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First Impressions are Key
Even When it Comes to Email
Frequently, we do not remember that first impressions are important even on the Internet. Consider how you have felt when you have clicked on a link that took you to an awful website that was flashy and annoying. The only recourse you have is to navigate away from that site as quickly as possible. Something similar occurs when you join a mailing list to obtain some outstanding information, but instead only get numerous spammy emails on a daily basis. What steps do you take? Get rid of it and eliminate your name from the mailing list. It only takes a few clicks. It happens that quickly, and there is no going back.
Keep in mind that first impressions are important if you do not want your emails to land in your subscribers’ recycle bins or spam folders. Subscribers begin judging you from the moment they first view your website and receive your welcome email, and they judge you continually. Instead of viewing everything from the perspective of the creator, you must view it from the point of view of the client or user.
If you cannot evaluate your welcome email in an unbiased manner, ask someone else to provide you with honest feedback after reading it. It is better to get constructive criticism from a friend, or someone who is paid to provide you with an unbiased opinion, than to have people subscribe and then unsubscribe quickly (or never subscribe in the first place). Trust me, it occurs. Testing is the best way to prevent issues such as these from arising.
Unsubscribe rates — If many recipients of your welcome email are unsubscribing shortly after receipt, review the email, and think about reworking it. By setting up a redirect from the unsubscribe success page, you can ask those who unsubscribe their reasons for doing so.
Open rates — When it comes to your welcome email and any other emails that you send to those on your mailing list, it is a good idea to check the open rates. If a person unsubscribes right after opening your email, it may be due to the contents of the email; however, if a person unsubscribes without opening the email, something else is causing that behavior. Your subject lines may be the culprit, but it could be something else.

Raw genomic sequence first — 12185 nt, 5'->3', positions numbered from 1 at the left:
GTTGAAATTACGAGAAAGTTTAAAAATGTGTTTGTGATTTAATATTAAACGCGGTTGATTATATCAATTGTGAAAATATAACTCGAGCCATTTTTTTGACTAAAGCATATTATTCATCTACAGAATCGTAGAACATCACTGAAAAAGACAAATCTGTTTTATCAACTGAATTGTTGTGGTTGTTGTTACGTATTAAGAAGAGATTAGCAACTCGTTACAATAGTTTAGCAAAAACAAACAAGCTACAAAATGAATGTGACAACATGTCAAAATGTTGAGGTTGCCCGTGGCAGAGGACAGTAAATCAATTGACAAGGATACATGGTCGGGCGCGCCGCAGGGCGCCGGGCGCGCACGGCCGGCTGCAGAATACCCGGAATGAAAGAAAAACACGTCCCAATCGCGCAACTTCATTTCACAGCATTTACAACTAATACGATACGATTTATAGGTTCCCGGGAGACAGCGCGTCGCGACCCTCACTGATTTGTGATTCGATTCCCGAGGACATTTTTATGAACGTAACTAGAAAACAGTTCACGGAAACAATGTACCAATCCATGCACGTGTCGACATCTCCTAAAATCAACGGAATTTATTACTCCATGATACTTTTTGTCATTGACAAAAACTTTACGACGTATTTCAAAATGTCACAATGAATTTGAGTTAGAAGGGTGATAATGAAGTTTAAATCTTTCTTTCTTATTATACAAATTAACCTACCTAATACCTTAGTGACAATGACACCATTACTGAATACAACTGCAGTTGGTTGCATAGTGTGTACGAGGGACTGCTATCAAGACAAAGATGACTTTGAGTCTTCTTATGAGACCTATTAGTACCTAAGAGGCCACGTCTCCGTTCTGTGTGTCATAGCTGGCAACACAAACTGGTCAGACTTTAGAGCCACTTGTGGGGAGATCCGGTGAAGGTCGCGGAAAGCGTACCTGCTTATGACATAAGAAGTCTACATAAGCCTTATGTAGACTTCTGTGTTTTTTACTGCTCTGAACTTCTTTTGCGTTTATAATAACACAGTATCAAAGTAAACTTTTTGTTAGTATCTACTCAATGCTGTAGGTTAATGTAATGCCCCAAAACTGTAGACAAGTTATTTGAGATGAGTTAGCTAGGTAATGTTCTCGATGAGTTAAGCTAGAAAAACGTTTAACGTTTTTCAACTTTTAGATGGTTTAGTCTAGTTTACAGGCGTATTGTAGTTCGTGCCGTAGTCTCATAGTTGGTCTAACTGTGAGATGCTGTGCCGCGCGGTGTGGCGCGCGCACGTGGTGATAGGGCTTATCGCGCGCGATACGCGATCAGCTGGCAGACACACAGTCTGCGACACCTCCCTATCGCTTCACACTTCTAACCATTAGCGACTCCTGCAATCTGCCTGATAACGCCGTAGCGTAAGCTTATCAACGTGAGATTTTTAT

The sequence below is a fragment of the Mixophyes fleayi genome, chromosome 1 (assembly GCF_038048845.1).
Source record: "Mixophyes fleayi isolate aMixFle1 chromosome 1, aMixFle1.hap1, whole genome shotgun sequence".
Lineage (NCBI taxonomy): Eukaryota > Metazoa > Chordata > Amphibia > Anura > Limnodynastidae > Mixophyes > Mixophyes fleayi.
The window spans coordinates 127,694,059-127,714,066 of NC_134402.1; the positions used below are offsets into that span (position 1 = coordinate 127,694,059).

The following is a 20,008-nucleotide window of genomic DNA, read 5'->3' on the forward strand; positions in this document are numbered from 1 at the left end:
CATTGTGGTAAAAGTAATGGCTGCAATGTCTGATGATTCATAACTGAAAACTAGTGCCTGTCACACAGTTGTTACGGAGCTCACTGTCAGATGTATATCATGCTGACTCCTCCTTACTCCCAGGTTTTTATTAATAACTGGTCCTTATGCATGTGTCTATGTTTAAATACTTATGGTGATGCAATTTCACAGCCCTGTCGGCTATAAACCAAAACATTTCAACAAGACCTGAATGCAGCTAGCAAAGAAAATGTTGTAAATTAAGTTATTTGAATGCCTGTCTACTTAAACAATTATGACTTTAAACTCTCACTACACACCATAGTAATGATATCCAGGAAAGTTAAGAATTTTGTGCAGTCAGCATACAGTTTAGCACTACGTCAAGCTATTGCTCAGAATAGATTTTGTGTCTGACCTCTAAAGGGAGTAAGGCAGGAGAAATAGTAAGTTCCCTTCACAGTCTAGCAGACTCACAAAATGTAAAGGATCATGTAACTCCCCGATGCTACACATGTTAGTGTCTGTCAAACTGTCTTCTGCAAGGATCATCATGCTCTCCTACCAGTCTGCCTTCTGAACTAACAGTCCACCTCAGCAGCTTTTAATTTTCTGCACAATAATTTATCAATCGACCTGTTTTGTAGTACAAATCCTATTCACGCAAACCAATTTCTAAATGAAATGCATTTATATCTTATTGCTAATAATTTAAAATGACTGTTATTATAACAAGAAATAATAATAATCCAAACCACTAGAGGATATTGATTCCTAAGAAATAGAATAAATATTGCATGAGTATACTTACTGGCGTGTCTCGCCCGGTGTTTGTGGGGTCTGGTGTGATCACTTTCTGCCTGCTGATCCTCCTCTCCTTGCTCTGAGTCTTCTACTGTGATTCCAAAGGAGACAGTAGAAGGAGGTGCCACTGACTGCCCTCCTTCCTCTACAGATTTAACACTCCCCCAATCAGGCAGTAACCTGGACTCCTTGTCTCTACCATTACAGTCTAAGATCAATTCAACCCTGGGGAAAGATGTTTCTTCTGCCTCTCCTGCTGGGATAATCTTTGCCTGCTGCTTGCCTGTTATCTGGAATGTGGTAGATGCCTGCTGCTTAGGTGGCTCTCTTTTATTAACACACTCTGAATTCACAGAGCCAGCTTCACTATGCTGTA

Certainly, there is another way to view the issue of people who unsubscribe upon receipt of their welcome email. It is possible to utilize your welcome email as a way to identify those who are only interested in getting freebies and are not truly interested in what you have to offer. Did this subscriber receive an offer for a freebie from you? If your intent is to attract potential customers to your list, so that you can get them to consider purchasing your information and products at some point, you do not want your welcome email to deter them. Read it aloud, and have someone else read it as well. If necessary, pay somebody to evaluate it.
It is critical that you do testing of your websites, ad copy, welcome emails, sales copy and all content, to make sure that everything is working as it should. Getting feedback from someone else can be critical when it comes to making your offerings better. It is possible to provide those who unsubscribe with a survey to find out why they took that step, or you can obtain professional feedback.